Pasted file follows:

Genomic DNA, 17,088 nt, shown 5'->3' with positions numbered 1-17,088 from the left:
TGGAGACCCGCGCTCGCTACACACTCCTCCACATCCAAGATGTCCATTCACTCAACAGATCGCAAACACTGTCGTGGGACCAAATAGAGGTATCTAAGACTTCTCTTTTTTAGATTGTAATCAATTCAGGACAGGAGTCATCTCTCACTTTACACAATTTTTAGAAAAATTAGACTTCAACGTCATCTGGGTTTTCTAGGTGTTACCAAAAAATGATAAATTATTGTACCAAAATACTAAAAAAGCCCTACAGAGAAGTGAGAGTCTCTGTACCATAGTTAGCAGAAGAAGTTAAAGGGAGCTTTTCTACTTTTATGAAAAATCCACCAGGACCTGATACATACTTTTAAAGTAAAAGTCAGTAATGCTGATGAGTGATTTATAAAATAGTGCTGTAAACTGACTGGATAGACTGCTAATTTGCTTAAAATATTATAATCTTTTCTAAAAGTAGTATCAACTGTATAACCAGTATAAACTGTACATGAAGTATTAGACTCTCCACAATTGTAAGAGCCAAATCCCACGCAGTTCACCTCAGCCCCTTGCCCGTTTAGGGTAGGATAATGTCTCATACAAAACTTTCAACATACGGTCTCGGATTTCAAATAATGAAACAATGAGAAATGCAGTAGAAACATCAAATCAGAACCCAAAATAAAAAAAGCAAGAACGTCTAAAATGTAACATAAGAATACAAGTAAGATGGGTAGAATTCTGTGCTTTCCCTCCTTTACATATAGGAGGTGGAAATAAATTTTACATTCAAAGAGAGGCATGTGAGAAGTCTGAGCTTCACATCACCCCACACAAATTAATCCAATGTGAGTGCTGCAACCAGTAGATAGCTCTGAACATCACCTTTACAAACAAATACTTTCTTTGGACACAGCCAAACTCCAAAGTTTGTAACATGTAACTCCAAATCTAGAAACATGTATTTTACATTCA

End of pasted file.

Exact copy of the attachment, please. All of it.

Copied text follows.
Genomic DNA, 17,088 nt, shown 5'->3' with positions numbered 1-17,088 from the left:
TGGAGACCCGCGCTCGCTACACACTCCTCCACATCCAAGATGTCCATTCACTCAACAGATCGCAAACACTGTCGTGGGACCAAATAGAGGTATCTAAGACTTCTCTTTTTTAGATTGTAATCAATTCAGGACAGGAGTCATCTCTCACTTTACACAATTTTTAGAAAAATTAGACTTCAACGTCATCTGGGTTTTCTAGGTGTTACCAAAAAATGATAAATTATTGTACCAAAATACTAAAAAAGCCCTACAGAGAAGTGAGAGTCTCTGTACCATAGTTAGCAGAAGAAGTTAAAGGGAGCTTTTCTACTTTTATGAAAAATCCACCAGGACCTGATACATACTTTTAAAGTAAAAGTCAGTAATGCTGATGAGTGATTTATAAAATAGTGCTGTAAACTGACTGGATAGACTGCTAATTTGCTTAAAATATTATAATCTTTTCTAAAAGTAGTATCAACTGTATAACCAGTATAAACTGTACATGAAGTATTAGACTCTCCACAATTGTAAGAGCCAAATCCCACGCAGTTCACCTCAGCCCCTTGCCCGTTTAGGGTAGGATAATGTCTCATACAAAACTTTCAACATACGGTCTCGGATTTCAAATAATGAAACAATGAGAAATGCAGTAGAAACATCAAATCAGAACCCAAAATAAAAAAAGCAAGAACGTCTAAAATGTAACATAAGAATACAAGTAAGATGGGTAGAATTCTGTGCTTTCCCTCCTTTACATATAGGAGGTGGAAATAAATTTTACATTCAAAGAGAGGCATGTGAGAAGTCTGAGCTTCACATCACCCCACACAAATTAATCCAATGTGAGTGCTGCAACCAGTAGATAGCTCTGAACATCACCTTTACAAACAAATACTTTCTTTGGACACAGCCAAACTCCAAAGTTTGTAACATGTAACTCCAAATCTAGAAACATGTATTTTACATTCA